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The U.S. used to only compete with Russia, but now has multiple other nations to deal with

The U.S. is losing ground to competing space agencies as Europe, China, Russia and Japan continue to make progress in their space programs.  Even though the U.S. still has the most military satellites monitoring Earth, both commercial and civilian space initiatives are severely lacking when compared to its international counterparts.

There are several contributing factors into the decline of the U.S. space agency, though immediate fixes are not evident.  Even though NASA has a long string of success, the unfortunate shuttle Columbia disaster in 2003, budget issues, and the looming 2010 retirement of the current generation of space shuttles are all complicating matters.

"We spent many tens of billions of dollars during the Apollo era to purchase a commanding lead in space over all nations on Earth," NASA Administrator Michael Griffin said.  "We've been living off the fruit of that purchase for 40 years and have not ... chosen to invest at a level that would preserve that commanding lead."

Although Russia has been a long-time competitor to NASA, the Chinese space agency and Japan Aerospace Exploration Agency (JAXA) have continued to make steady progress with its intended goals.

Along with multiple missions to Mars, China is preparing for stage two of a three-part mission to the moon.  The first step in the plan, which is ongoing, included sending a satellite to orbit the moon.  The second step proposes launching a lunar lander before 2010, and the third step involves collecting soil samples from the moon in the next 12 years.

The Chinese space program also has its first spacewalk scheduled for October. Griffin admits China will likely beat the U.S. and other nations back to the moon.

India also has a developing space program that may not have the type of budget of larger space programs, but the country still has had success launching smaller missions that have shown good results.  Its most recent success was a satellite launch in which 10 satellites launched into orbit aboard one rocket.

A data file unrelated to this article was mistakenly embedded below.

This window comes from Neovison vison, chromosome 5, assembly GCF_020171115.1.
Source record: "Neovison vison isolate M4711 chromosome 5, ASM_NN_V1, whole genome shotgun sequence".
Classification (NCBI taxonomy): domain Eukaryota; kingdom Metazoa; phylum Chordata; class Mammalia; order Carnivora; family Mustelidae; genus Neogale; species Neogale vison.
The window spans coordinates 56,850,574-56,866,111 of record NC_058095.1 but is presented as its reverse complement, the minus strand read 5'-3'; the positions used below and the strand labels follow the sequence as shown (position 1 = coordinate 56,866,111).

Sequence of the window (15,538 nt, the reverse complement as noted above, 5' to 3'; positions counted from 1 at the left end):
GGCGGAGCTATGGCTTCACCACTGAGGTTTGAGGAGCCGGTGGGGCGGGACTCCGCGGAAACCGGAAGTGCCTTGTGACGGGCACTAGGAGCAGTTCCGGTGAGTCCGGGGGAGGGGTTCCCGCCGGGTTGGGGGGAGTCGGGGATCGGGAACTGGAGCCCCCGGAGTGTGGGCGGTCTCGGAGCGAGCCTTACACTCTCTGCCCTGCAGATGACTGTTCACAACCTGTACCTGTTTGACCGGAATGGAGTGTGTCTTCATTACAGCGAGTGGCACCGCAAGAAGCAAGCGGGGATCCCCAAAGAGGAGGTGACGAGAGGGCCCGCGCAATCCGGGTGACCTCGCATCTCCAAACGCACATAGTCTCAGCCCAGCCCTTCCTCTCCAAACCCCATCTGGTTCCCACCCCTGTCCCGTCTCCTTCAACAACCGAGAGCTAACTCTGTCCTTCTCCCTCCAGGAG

The U.S. space agency does have its own mission outline for the next 12 years, but may struggle to meet its goals if the Orion crew vehicle is not completed on time in 2015.

NASA used to be responsible for sending other nations' satellites into orbit, but now Russia, India, and China are the three main nations responsible for helping Israel, Brazil, Singapore and the ESA launch satellites into space.



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RE: What do Americans realistically expect?
By Boze on 7/17/2008 5:35:13 PM , Rating: 2
You're getting nothing out of this because you're trying to make extravagant claims under the false assumption that DailyTech is filled with moron readers who will actually believe and/or accept your viewpoint, even when its glaringly incorrect.


By Clauzii on 7/21/2008 1:02:16 PM , Rating: 2
Incorrect? How?

"1990: Tim Berners-Lee invents the Web

In 1989, CERN scientist Tim Berners-Lee wrote a proposal to develop a distributed information system for the Laboratory. “Vague, but exciting” was the comment that his boss wrote on the cover, and with those words, gave the green light to an information revolution.

Conceived and developed to meet the demand for information sharing between scientists all over the world, the Web has changed the way we live.

By Christmas 1990, Berners-Lee had defined the Web’s basic concepts, the URL, http and html, and he had written the first browser and server software. The Web was up and running.
The Web extends

In 1991, an early Web system was released to the particle physics community. Slowly but surely the Web began to spread through the academic world as a wide range of universities and research laboratories started to use it. The first web server in the United States came on-line in December 1991 at the Stanford Linear Accelerator Center (SLAC) in California. In 1993, the National Center for Supercomputing Applications (NCSA) at the University of Illinois released its Mosaic browsers, which were easy to run and install on ordinary PCs and Macintosh computers. The steady trickle of new Web sites soon became a flood. 1994 became the year of the Web. The world’s First International World-Wide Web conference was held at CERN in May and was hailed as the ‘Woodstock of the Web’.
Open to all

By the end of 1994, the Web had 10 000 servers, of which 2000 were commercial, and 10 million users. Traffic was equivalent to shipping the collected works of Shakespeare every second. CERN issued a statement putting the Web into the public domain, thereby ensuring that it would remain an open standard, and Berners-Lee moved to the Massachusetts Institute of Technology (MIT), from where he runs the World Wide Web Consortium (W3C)."


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